Kangi Ten

Kangi Ten



Two elephants locked in erotic embrace: that’s the magical image of Kangi Ten. Kangi Ten names a pair of elephant spirits and the specific iconographic image used to represent them. Kangi Ten is known elsewhere but is particularly popular in Japan. Veneration of the image unlock Kangi Ten’s many blessings:

• Kangi Ten bestows happiness, health and good fortune

• Kangi Ten bestows material wealth as well as supernatural and erotic prowess

• Kangi Ten is also petitioned to avert and eliminate crises and disasters

Kangi Ten’s identity is unclear and subject to debate. The male elephant may be an East Asian manifestation of Ganesha or a completely different elephant deity. The female may be a distinct, independent elephant deity or an emanation of the Bodhisattva Avalokiteshvara. Earliest documented veneration of Kangi Ten dates from the early 17th century when Osaka merchants credited Kangi Ten for their wealth, success and good fortune. In response, the merchants offered lavish, generous gifts and Kangi Ten’s reputation spread.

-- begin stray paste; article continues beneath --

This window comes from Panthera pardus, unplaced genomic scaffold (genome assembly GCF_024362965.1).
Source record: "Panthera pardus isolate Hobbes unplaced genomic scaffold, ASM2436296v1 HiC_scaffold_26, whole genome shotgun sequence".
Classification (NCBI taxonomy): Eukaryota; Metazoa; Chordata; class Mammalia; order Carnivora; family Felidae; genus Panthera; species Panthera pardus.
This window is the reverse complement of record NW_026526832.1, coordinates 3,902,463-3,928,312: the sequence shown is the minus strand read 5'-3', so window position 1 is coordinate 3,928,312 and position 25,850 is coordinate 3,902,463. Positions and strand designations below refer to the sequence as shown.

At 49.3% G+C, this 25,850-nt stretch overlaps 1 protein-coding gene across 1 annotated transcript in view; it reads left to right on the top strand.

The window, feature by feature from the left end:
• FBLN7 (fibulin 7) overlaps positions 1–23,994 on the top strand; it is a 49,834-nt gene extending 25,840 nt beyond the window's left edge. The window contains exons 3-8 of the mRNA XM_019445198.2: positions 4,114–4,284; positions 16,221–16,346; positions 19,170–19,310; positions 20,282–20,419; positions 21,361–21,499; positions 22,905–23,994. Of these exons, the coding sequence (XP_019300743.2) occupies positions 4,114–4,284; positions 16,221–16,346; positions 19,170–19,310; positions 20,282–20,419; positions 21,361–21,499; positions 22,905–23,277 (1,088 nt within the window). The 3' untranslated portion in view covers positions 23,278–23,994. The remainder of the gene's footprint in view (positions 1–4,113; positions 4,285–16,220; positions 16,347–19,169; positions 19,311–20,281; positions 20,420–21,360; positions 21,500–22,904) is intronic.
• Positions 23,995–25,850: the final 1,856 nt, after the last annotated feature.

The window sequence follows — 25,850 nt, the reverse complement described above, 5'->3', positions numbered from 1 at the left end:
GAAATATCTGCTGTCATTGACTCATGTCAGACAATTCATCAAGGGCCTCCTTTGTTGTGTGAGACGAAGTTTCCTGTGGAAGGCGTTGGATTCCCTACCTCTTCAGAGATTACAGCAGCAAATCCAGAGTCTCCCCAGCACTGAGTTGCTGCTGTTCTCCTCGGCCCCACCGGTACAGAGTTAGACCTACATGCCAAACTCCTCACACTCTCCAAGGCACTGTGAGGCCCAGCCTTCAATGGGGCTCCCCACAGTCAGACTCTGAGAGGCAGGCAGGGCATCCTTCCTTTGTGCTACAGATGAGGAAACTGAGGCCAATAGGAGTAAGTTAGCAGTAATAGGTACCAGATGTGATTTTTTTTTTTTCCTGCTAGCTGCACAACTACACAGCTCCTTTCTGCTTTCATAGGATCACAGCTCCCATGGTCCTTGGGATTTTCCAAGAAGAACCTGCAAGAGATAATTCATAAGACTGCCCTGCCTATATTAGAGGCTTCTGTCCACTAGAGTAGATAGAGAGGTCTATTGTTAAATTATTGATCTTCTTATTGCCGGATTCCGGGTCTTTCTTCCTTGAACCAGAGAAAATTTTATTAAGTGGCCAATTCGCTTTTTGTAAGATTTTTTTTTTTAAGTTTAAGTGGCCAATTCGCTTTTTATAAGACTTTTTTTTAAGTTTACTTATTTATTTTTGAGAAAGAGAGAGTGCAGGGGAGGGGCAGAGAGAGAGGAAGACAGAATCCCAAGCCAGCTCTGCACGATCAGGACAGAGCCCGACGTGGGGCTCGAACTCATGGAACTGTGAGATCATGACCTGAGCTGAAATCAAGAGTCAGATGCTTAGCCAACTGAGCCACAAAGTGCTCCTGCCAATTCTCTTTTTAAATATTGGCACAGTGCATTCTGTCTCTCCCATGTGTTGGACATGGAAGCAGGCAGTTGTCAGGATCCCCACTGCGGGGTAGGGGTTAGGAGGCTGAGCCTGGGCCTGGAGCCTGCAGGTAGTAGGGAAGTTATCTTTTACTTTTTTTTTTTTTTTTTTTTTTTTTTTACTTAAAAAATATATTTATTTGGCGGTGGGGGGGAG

A Japanese Buddhist legend describes Kangi as an obstreperous elephant king who caused obstructions for people. (Al though he is not named, this likely refers to Ganesha, famed for removing obstructions for his own devotees but who has a long history of hostility towards Buddhism.) Avalokiteshvara heard peoples’ cries of despair and took pity. He assumed the form of a sexy female elephant with whom Kangi Ten immediately fell in love. However the lady elephant rejected his embrace until he vowed to stop causing obstructions and start protecting the Dharma.


Kangi Ten is especially venerated by those in food and alcohol service industries such as bars and restaurants as well as by Tantric practitioners


The standard image of Kangi Ten depicts two figures, male and female, each with a human body and an elephant’s head. Their bodies face each other; tightly, closely entwined; heads resting on their partners’ right shoulders, so that they gaze in different directions. They may or may not be engaged in sexual union. The female elephant is usually crowned and bejeweled. She places her feet on those of her mate.

• An alternative pose depict the pair facing in the same direction, cheek-to-cheek, tails entwined

• A rare version depicting the female partner with the head of a wild sow (female boar) is traditionally kept hidden. When venerated in the context of secret Tantric rituals, Kangi Ten also provides marital bliss and lots of happy, healthy children.


Avalokiteshvara; Chinnamasta; Ganesha; Tanuki


Encyclopedia of Spirits: The Ultimate Guide to the Magic of Fairies, Genies, Demons, Ghosts, Gods & Goddesses– Written by :Judika Illes Copyright © 2009 by Judika Illes.